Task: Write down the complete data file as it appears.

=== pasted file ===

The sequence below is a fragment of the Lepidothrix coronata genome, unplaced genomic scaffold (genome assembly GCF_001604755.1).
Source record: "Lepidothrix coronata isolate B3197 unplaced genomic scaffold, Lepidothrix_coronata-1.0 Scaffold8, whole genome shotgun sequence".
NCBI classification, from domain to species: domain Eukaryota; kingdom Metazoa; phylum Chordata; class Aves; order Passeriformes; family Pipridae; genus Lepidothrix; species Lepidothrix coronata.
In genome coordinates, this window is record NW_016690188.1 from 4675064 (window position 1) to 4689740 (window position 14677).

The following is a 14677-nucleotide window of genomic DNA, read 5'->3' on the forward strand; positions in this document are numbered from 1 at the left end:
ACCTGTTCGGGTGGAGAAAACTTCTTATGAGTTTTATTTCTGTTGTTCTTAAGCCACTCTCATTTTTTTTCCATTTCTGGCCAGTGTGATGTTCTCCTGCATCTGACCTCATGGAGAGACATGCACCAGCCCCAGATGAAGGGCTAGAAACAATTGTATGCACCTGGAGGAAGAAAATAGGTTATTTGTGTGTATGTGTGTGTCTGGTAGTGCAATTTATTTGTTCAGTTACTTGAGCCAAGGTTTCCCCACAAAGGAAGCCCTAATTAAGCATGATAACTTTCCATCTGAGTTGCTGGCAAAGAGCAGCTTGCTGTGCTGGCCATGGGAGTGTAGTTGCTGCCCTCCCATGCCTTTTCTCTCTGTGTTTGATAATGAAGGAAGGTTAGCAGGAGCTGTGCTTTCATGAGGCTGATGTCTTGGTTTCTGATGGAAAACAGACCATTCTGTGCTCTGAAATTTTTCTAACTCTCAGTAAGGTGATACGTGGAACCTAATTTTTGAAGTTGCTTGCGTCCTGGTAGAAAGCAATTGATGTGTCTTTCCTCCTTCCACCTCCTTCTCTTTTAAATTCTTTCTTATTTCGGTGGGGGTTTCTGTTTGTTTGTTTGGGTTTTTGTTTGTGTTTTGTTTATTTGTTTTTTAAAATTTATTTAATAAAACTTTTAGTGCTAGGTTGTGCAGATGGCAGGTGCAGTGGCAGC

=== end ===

The sequence below is a fragment of the Lepidothrix coronata genome, unplaced genomic scaffold (genome assembly GCF_001604755.1).
Source record: "Lepidothrix coronata isolate B3197 unplaced genomic scaffold, Lepidothrix_coronata-1.0 Scaffold8, whole genome shotgun sequence".
NCBI classification, from domain to species: domain Eukaryota; kingdom Metazoa; phylum Chordata; class Aves; order Passeriformes; family Pipridae; genus Lepidothrix; species Lepidothrix coronata.
In genome coordinates, this window is record NW_016690188.1 from 4675064 (window position 1) to 4689740 (window position 14677).

The following is a 14677-nucleotide window of genomic DNA, read 5'->3' on the forward strand; positions in this document are numbered from 1 at the left end:
ACCTGTTCGGGTGGAGAAAACTTCTTATGAGTTTTATTTCTGTTGTTCTTAAGCCACTCTCATTTTTTTTCCATTTCTGGCCAGTGTGATGTTCTCCTGCATCTGACCTCATGGAGAGACATGCACCAGCCCCAGATGAAGGGCTAGAAACAATTGTATGCACCTGGAGGAAGAAAATAGGTTATTTGTGTGTATGTGTGTGTCTGGTAGTGCAATTTATTTGTTCAGTTACTTGAGCCAAGGTTTCCCCACAAAGGAAGCCCTAATTAAGCATGATAACTTTCCATCTGAGTTGCTGGCAAAGAGCAGCTTGCTGTGCTGGCCATGGGAGTGTAGTTGCTGCCCTCCCATGCCTTTTCTCTCTGTGTTTGATAATGAAGGAAGGTTAGCAGGAGCTGTGCTTTCATGAGGCTGATGTCTTGGTTTCTGATGGAAAACAGACCATTCTGTGCTCTGAAATTTTTCTAACTCTCAGTAAGGTGATACGTGGAACCTAATTTTTGAAGTTGCTTGCGTCCTGGTAGAAAGCAATTGATGTGTCTTTCCTCCTTCCACCTCCTTCTCTTTTAAATTCTTTCTTATTTCGGTGGGGGTTTCTGTTTGTTTGTTTGGGTTTTTGTTTGTGTTTTGTTTATTTGTTTTTTAAAATTTATTTAATAAAACTTTTAGTGCTAGGTTGTGCAGATGGCAGGTGCAGTGGCAGC